Bristol Energy vows to support community
A municipal energy firm is promising to reinvest its profits back into the community.
Bristol Energy, which provides gas and electricity, was set up by the city council and is its only shareholder.
Although the social benefits of the company will centre on Bristol, its tariffs will go on sale through the United Kingdom.
Future projections of the firm's profitability have been disputed by some councillors.
Bristol's elected mayor George Ferguson said he is in the process of switching his home energy requirement to the new company.
Asked if the council would follow Mr Ferguson's lead and switch its energy provider, a spokesman said: "Bristol Energy does not currently supply the council, but will be taking part in the next competitive tendering processes for the supply contracts."
Bristol City Council owns the company's shares, and said that any profits will be returned to it, making a return by 2019.
But UKIP councillor for Hengrove, Michael Frost, said there was nothing to substantiate or suggest how the authority would make any money from the venture.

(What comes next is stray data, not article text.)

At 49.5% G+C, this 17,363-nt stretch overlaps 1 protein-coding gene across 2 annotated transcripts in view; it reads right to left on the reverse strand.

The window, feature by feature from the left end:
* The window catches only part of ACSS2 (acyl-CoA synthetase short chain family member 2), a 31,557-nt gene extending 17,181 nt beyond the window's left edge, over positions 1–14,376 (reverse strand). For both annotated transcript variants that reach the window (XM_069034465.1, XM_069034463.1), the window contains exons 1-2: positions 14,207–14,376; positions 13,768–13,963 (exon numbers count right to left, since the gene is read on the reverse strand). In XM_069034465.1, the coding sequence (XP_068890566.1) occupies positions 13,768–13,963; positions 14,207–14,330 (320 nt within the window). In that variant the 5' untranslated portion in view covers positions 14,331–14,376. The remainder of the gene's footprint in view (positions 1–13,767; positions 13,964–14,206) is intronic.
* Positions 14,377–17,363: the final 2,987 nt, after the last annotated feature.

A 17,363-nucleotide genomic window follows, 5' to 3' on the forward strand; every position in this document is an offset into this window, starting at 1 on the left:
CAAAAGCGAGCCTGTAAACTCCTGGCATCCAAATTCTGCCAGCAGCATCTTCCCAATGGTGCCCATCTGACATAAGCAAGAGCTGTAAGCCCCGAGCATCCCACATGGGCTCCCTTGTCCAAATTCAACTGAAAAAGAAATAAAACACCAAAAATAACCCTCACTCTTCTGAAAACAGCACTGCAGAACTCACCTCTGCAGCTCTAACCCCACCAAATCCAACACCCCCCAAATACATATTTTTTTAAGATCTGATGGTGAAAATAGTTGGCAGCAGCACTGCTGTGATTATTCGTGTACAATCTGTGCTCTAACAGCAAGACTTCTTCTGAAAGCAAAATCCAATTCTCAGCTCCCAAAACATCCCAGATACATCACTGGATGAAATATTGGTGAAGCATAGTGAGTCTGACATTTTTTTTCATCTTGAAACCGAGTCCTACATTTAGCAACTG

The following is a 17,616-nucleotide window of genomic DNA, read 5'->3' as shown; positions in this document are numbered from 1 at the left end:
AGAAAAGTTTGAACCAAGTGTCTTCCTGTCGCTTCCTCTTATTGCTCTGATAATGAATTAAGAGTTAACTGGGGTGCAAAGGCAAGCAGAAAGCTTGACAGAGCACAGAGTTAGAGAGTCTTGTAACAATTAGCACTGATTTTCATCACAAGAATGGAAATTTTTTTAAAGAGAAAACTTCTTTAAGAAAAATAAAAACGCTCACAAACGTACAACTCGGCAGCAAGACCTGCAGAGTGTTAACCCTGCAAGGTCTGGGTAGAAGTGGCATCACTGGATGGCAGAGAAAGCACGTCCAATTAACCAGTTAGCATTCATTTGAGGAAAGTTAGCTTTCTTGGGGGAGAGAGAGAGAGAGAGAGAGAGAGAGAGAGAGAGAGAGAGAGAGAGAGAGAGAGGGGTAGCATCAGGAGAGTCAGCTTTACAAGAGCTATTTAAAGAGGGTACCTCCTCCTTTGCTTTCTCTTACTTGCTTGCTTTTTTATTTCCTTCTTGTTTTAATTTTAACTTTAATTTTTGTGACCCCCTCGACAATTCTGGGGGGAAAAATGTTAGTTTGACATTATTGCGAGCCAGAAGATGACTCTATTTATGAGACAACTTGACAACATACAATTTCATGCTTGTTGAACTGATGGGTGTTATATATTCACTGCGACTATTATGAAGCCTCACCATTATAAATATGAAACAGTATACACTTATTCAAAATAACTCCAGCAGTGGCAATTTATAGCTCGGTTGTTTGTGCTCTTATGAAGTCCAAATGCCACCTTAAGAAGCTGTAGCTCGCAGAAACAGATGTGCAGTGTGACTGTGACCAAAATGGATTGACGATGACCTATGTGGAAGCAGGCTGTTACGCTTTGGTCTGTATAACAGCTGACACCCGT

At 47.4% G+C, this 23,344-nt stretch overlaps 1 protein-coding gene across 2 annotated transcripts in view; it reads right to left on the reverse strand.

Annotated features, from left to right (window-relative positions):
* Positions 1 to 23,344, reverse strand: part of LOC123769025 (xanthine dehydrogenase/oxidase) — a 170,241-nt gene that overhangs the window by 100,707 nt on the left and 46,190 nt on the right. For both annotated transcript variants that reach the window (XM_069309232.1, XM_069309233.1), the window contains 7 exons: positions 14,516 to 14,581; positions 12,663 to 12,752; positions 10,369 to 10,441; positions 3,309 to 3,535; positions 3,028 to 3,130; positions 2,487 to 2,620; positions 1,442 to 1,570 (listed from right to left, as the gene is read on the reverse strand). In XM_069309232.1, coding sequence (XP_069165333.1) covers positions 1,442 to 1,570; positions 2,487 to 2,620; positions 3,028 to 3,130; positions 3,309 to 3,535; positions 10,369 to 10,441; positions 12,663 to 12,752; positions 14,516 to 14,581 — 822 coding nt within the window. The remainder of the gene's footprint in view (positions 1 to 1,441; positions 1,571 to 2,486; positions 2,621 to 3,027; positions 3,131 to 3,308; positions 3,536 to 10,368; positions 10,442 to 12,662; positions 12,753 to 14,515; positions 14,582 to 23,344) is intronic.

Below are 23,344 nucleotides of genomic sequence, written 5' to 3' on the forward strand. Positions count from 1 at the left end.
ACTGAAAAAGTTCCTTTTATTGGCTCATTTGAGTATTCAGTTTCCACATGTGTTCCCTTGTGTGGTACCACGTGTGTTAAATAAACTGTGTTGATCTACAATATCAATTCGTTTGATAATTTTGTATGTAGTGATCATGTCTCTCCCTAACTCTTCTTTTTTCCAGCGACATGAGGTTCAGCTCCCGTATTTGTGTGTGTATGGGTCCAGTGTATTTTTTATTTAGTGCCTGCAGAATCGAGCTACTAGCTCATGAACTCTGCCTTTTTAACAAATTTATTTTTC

"I'm a bit concerned that anybody looking at this - and talking 35% profit - I mean how many businesses make 35% profit?" he said.
Bristol Energy's managing director, Peter Haigh, said the company hoped to set itself away from other suppliers "as a force for social good".
"We have to pay energy bills anyway, so why not pay them to a company that will spend the profits on local services and projects?," he said.
Bristol City Council took the decision to set up the company in 2010.
Last February it produced its business plan, which was formally approved by the council's cabinet in July 2015 and it was given the green light to start trading in December.